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    PDUFA, BsUFA resource capacity planning: Report recommends refinements

    A new report from Booz Allen Hamilton commissioned by the US Food and Drug Administration (FDA) recommends refinements to the agency’s workload capacity planning adjustment methodology for its prescription drug (PDUFA VI) and biosimilar (BsUFA II) user fee programs.   Background   A workload adjustment mechanism was first introduced under PDUFA III, as “a means to adjust the annual PDUFA target revenue to account for long-term changes in the volume of certain regul...
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    Hear from the experts who wrote the book

    RAPS has introduced a new, comprehensive resource that promises to find a secure place on every regulatory professional’s bookshelf. Global Pharmaceutical and Biologics Regulatory Strategy, Second Edition , spans 18 chapters with updates from more than 30 leading regulatory experts. Topics range from why it is no longer enough for today’s regulatory professional to just focus on regulatory guidance, to a primer on regulatory intelligence, to defining regulatory strategies...
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    FDA reports shortage of sedation drug used for putting COVID-19 patients on ventilators

    The US Food and Drug Administration (FDA) on Thursday updated its list of drugs in shortage to include the sedation drug midazolam, which along with other sedatives is being used to treat COVID-19 patients requiring mechanical ventilation. The updated listings for five manufacturers note an increased demand for midazolam and may just be the beginning of what's to come for other sedation drugs too. Michael Ganio, senior director of pharmacy practice and quality at the...
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    Clinical trials during COVID-19: Updates from FDA, MHRA and TGA

    The US Food and Drug Administration (FDA) last week updated its guidance from earlier this month on conducting clinical trials during the coronavirus disease (COVID-19) pandemic.   The update comes as other regulatory authorities offer updates on managing new or ongoing clinical trials during the outbreak and as pharma companies have begun to halt or alter ongoing trials. Both European Medicines Agency (EMA) and the UK’s Medicines and Healthcare products Regulator...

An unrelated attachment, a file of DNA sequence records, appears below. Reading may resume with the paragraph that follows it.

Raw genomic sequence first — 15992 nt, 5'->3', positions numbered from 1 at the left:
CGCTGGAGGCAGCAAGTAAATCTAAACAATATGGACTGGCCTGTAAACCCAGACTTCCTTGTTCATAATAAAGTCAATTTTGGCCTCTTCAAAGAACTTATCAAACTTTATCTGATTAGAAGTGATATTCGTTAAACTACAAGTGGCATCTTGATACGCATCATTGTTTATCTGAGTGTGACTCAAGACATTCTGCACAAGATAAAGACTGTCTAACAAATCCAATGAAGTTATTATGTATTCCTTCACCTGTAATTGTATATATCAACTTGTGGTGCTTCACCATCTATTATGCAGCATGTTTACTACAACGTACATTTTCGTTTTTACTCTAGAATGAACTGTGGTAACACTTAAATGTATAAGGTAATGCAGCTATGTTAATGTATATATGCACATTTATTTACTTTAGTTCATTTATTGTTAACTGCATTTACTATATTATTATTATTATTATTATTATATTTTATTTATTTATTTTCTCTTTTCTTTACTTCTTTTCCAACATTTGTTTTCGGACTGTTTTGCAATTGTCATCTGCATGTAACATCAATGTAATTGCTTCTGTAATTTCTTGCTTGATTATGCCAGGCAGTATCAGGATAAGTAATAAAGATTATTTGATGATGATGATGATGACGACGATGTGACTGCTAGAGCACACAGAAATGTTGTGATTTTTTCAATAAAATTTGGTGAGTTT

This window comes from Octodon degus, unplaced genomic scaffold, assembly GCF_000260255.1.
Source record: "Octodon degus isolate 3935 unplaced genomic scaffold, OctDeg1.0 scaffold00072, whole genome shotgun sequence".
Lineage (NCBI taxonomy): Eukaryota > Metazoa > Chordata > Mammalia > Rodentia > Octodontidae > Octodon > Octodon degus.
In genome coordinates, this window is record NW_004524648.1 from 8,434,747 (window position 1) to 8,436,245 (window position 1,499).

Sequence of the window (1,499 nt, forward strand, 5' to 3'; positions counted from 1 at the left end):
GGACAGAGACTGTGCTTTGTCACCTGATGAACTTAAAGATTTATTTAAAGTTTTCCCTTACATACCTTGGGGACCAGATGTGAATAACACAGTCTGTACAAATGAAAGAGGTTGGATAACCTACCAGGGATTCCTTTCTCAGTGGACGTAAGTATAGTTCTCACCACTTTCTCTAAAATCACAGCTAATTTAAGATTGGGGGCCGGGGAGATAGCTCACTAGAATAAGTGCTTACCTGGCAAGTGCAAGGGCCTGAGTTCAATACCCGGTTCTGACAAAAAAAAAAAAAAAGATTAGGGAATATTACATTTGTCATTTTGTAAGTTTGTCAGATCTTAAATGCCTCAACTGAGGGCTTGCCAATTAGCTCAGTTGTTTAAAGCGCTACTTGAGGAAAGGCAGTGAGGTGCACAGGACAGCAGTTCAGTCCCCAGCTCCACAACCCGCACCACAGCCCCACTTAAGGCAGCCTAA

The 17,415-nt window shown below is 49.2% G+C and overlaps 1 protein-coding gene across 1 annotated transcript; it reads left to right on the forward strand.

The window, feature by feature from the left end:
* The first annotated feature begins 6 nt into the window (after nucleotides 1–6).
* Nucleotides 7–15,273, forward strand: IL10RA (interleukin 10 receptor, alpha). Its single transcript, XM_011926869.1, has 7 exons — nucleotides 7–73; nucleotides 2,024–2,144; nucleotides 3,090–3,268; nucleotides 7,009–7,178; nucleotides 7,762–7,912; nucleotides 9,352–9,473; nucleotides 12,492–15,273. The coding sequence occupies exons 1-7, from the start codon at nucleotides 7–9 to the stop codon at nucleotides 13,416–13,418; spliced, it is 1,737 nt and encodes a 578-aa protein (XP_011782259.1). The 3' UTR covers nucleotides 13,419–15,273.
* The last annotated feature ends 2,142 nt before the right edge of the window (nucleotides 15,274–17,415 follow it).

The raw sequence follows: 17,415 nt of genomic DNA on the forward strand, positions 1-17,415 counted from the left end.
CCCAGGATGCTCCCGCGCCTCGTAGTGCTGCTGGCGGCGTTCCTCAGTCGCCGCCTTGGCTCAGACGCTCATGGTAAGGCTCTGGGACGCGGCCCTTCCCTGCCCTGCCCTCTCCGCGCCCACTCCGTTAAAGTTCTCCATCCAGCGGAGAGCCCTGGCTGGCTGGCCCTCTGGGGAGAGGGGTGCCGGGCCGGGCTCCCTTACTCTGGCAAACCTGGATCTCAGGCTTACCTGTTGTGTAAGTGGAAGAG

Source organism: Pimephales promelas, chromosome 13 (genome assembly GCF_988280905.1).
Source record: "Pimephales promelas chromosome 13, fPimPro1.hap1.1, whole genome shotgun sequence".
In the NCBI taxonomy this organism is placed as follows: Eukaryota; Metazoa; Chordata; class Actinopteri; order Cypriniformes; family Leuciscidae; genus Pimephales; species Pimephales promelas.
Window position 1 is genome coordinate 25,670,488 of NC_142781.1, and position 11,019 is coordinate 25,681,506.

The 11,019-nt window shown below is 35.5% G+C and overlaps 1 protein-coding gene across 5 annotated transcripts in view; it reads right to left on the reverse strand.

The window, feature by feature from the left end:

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    EMA limits use of malaria drugs for COVID-19 as FDA reports shortages

    Two drugs primarily used to treat malaria, chloroquine and hydroxychloroquine, should not be used to treat coronavirus disease (COVID-19) outside of clinical trials or emergency use programs, the European Medicines Agency (EMA) said Wednesday.   The agency said there is currently no evidence for the drugs’ efficacy in treating COVID-19 and warns that both drugs can have serious side effects.   “They must not be used without a prescription and without supervision by...
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    Public Funds Help Late-Stage Development of About 25% of New Drugs, Study Finds

    One in four new drugs approved in the US between January 2008 and December 2017 received direct funding from public resources for late stage research or through spin-off companies created from public research institutions, a study published in the BMJ on Wednesday found.  As the drug pricing debate has accelerated in recent months, the debate over whether public or private entities do the majority of drug development work has continued, with the general assumption tha...